RECORDING PLENARY: Challenges in Water Capacity and Implementation 2

Plenary of WED 27 May: a reflective discussion on leadership, change-making, and building state capability. This discussion is built up from Dr Muhairwe and Dr Pritchett professional experiences in the water sector and in research - of how to build state capability and education, respectively.

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Thank you to all participants who joined us this morning in the online opening plenary.

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Anna San Llorente Capdevila

Community Manager, IHE Delft

Alumni of IHE Delft from the Master's programme of Erasmus Mundus Groudnwater and Global Change - Impacts and Adaptations. Academic background starts with Bsc in Marine biology and Oceanography at the Unviersity of Southampton. After graduating she moved onto collecting further science experience in various fields: ranging from hydro-geology, engineering, to citizen science. Alongside her science skills she has always been an advocate science communication, and for this reason she is now working in Science Communication at IHE Delft.
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Go to the profile of Aishetu Abdulkadir
Aishetu Abdulkadir 4 months ago

Thank very much for your presentation that was highly educating. Also, it revealed the need for reorganization of relevant institutions.

Go to the profile of José Raúl Pérez Durán

The message of Dr. Muhairwe is certainly important for water professionals, that need to believe in what they are doing and also to be inspiring to produce real learning and innovations that lead to reforms. Dr. Pritchett has also communicated very well been, showing that only structure and infrastructure for the water sector it is enough to produce reforms and development, both seen as a system and also pertaining to the establishment objectives and involving a purpose driven institutional culture to reach agreed and perfectly understood  development objectives. However, one real obstacle that water managers should not forget they face in trying to unleash that potential to motivate and create such working and performance culture, is convincing politicians and directors of water institutions, and often counteracting wrong procedures and approaches to providing solutions of the preference of both directors of water utilities, water agencies and officials in different ministries, plus a whole host of politicians at all levels permeating  institutions with their influence.   

It is not impossible to overcome or even bypass this challenge, but it should not be seen as a small matter that sometimes become real threats to changes and reforms.    

José Raúl Pérez Durán (INDRHI – water resources institute - Dominican Republic)

Go to the profile of Dr. Mohammed Dan-Hassan

Thank you all for the thought-provoking presentations.

In most if our water utilities in Nigeria, the right policies and frame works for operations and management are available. The major concern lies with implementation, which is myriad by poor attitude to work ethics and engaging in breakdown maintenance rather than preventive maintenance.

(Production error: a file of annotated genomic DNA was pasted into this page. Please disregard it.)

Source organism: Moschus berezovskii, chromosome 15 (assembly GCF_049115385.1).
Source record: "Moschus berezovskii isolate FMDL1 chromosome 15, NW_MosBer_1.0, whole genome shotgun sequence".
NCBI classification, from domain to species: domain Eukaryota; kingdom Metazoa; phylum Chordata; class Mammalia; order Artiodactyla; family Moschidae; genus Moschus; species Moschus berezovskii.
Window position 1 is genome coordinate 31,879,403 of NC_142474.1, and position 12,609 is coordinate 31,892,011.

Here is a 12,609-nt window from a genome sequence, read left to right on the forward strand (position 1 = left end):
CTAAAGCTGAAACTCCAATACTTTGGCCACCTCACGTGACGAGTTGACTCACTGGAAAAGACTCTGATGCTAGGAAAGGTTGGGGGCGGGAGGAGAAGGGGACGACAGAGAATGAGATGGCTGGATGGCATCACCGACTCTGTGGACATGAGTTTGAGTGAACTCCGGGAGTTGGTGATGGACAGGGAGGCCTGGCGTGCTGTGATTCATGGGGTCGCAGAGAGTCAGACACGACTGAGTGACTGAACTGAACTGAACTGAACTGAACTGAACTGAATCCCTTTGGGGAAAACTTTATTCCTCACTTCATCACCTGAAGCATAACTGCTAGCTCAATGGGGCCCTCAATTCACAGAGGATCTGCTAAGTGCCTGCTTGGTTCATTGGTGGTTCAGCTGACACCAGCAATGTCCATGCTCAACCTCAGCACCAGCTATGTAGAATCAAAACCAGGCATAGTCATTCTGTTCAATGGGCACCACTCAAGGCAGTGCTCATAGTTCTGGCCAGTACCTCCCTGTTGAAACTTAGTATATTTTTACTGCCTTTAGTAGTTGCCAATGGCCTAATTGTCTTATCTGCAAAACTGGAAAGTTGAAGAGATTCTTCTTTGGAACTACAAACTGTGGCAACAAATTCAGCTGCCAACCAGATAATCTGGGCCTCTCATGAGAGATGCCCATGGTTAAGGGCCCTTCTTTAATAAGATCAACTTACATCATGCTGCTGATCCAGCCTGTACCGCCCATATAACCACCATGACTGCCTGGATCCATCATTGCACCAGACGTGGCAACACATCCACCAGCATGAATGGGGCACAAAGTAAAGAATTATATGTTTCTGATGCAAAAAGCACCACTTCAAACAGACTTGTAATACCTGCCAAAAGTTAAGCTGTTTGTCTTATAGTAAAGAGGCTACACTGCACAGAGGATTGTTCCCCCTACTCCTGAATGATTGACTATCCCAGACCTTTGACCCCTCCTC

Other major concerns include unaccounted water (water losses) or nonrevenue water, which gets up to 40 to 60%, low revenue collection capacity, poor emergency maintenance response, lack of autonomy that gives rise to bureaucratic bottlenecks and inadequate funding.

Three Water Corporations have tilted towards autonomy or partial autonomy, with Government regulating tariff settings and funding.

The human factor always plays it's  influence in the works and services, in terms of new water connections, metering systems, database administration, non- reflection of payments by customers, etc.

The adoption of technology in the systems tries to balance the amount of water produced with the one actually consumed by the customers and then match it with the revenue generated on a monthly basis. The online payment system has been introduced in FCT Water Board, Abuja, Nigeria, in addition to  direct payment through the banks. 

 

The frequency of water quality monitoring and surveillance has reduced but it is still being conducted at strategic points in the water supply chain.

Our rural areas solely depend on harnessing the available groundwater resources to meet their water needs. For the rural areas, it is completely a social service. However, we put in place a system of ownership to ensure sustainability of the facilities. On the Overall, potable water supply coverage in the Federal Capital Territory (8,000 sq. metres) is estimated at about 65%.

There's a lot to be done, especially, due to the recent influx of people, beyond the planned capacity. The facilities have become overstretched.

The impact of COVID- 19 pandemic and dwindling financial resources will have a major set back on the targets and planned progress.

 

Best regards.

 

M. A. Dan-Hassan, PhD.

Head of Department,

Rural Water Supply & Sanitation Dept., FCT Water Board, Area 3, Garki, Abuja, Nigeria. +2348033046172

madanhassan@yahoo.com

 

 

 

 

Go to the profile of Dr. Mohammed Dan-Hassan

*(8,000 sq. Kilometers)